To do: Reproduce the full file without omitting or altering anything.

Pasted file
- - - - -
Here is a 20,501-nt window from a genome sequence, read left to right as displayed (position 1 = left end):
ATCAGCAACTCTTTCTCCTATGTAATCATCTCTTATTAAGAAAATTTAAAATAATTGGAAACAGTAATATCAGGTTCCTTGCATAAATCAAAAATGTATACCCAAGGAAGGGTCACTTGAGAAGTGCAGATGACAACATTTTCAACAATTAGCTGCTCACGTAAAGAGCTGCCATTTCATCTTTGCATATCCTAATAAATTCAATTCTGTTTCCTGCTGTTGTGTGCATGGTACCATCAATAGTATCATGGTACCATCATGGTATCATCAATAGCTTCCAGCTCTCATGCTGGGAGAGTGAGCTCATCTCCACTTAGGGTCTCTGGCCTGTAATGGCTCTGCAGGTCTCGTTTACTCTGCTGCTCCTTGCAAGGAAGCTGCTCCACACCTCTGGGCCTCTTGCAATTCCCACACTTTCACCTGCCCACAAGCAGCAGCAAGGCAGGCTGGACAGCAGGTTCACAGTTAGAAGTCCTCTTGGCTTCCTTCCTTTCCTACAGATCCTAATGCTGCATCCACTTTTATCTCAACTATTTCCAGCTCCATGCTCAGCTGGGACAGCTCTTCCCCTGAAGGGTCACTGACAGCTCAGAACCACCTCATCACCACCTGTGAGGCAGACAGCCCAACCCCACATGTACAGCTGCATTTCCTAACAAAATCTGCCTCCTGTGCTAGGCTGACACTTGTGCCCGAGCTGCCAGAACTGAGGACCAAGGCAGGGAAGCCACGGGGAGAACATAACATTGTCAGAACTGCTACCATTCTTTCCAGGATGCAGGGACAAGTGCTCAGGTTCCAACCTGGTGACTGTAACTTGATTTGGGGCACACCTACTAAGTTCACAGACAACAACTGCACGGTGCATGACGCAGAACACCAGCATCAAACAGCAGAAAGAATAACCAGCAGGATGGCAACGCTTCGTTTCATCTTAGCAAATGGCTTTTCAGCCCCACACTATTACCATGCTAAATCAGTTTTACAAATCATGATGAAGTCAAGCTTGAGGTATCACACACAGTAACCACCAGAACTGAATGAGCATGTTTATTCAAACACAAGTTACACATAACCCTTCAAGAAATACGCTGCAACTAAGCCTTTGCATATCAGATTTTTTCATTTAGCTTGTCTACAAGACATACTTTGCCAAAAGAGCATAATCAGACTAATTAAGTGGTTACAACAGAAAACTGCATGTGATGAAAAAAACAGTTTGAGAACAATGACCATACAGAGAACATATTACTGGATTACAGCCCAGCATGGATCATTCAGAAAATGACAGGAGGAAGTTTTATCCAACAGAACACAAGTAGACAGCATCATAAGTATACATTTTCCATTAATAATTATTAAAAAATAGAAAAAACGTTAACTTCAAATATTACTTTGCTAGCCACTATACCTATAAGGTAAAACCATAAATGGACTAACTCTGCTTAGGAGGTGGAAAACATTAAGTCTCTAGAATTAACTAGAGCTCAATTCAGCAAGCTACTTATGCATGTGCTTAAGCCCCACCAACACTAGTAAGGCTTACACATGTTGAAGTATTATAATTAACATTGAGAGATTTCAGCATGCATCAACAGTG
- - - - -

Here is a 20,501-nt window from a genome sequence, read left to right as displayed (position 1 = left end):
ATCAGCAACTCTTTCTCCTATGTAATCATCTCTTATTAAGAAAATTTAAAATAATTGGAAACAGTAATATCAGGTTCCTTGCATAAATCAAAAATGTATACCCAAGGAAGGGTCACTTGAGAAGTGCAGATGACAACATTTTCAACAATTAGCTGCTCACGTAAAGAGCTGCCATTTCATCTTTGCATATCCTAATAAATTCAATTCTGTTTCCTGCTGTTGTGTGCATGGTACCATCAATAGTATCATGGTACCATCATGGTATCATCAATAGCTTCCAGCTCTCATGCTGGGAGAGTGAGCTCATCTCCACTTAGGGTCTCTGGCCTGTAATGGCTCTGCAGGTCTCGTTTACTCTGCTGCTCCTTGCAAGGAAGCTGCTCCACACCTCTGGGCCTCTTGCAATTCCCACACTTTCACCTGCCCACAAGCAGCAGCAAGGCAGGCTGGACAGCAGGTTCACAGTTAGAAGTCCTCTTGGCTTCCTTCCTTTCCTACAGATCCTAATGCTGCATCCACTTTTATCTCAACTATTTCCAGCTCCATGCTCAGCTGGGACAGCTCTTCCCCTGAAGGGTCACTGACAGCTCAGAACCACCTCATCACCACCTGTGAGGCAGACAGCCCAACCCCACATGTACAGCTGCATTTCCTAACAAAATCTGCCTCCTGTGCTAGGCTGACACTTGTGCCCGAGCTGCCAGAACTGAGGACCAAGGCAGGGAAGCCACGGGGAGAACATAACATTGTCAGAACTGCTACCATTCTTTCCAGGATGCAGGGACAAGTGCTCAGGTTCCAACCTGGTGACTGTAACTTGATTTGGGGCACACCTACTAAGTTCACAGACAACAACTGCACGGTGCATGACGCAGAACACCAGCATCAAACAGCAGAAAGAATAACCAGCAGGATGGCAACGCTTCGTTTCATCTTAGCAAATGGCTTTTCAGCCCCACACTATTACCATGCTAAATCAGTTTTACAAATCATGATGAAGTCAAGCTTGAGGTATCACACACAGTAACCACCAGAACTGAATGAGCATGTTTATTCAAACACAAGTTACACATAACCCTTCAAGAAATACGCTGCAACTAAGCCTTTGCATATCAGATTTTTTCATTTAGCTTGTCTACAAGACATACTTTGCCAAAAGAGCATAATCAGACTAATTAAGTGGTTACAACAGAAAACTGCATGTGATGAAAAAAACAGTTTGAGAACAATGACCATACAGAGAACATATTACTGGATTACAGCCCAGCATGGATCATTCAGAAAATGACAGGAGGAAGTTTTATCCAACAGAACACAAGTAGACAGCATCATAAGTATACATTTTCCATTAATAATTATTAAAAAATAGAAAAAACGTTAACTTCAAATATTACTTTGCTAGCCACTATACCTATAAGGTAAAACCATAAATGGACTAACTCTGCTTAGGAGGTGGAAAACATTAAGTCTCTAGAATTAACTAGAGCTCAATTCAGCAAGCTACTTATGCATGTGCTTAAGCCCCACCAACACTAGTAAGGCTTACACATGTTGAAGTATTATAATTAACATTGAGAGATTTCAGCATGCATCAACAGTG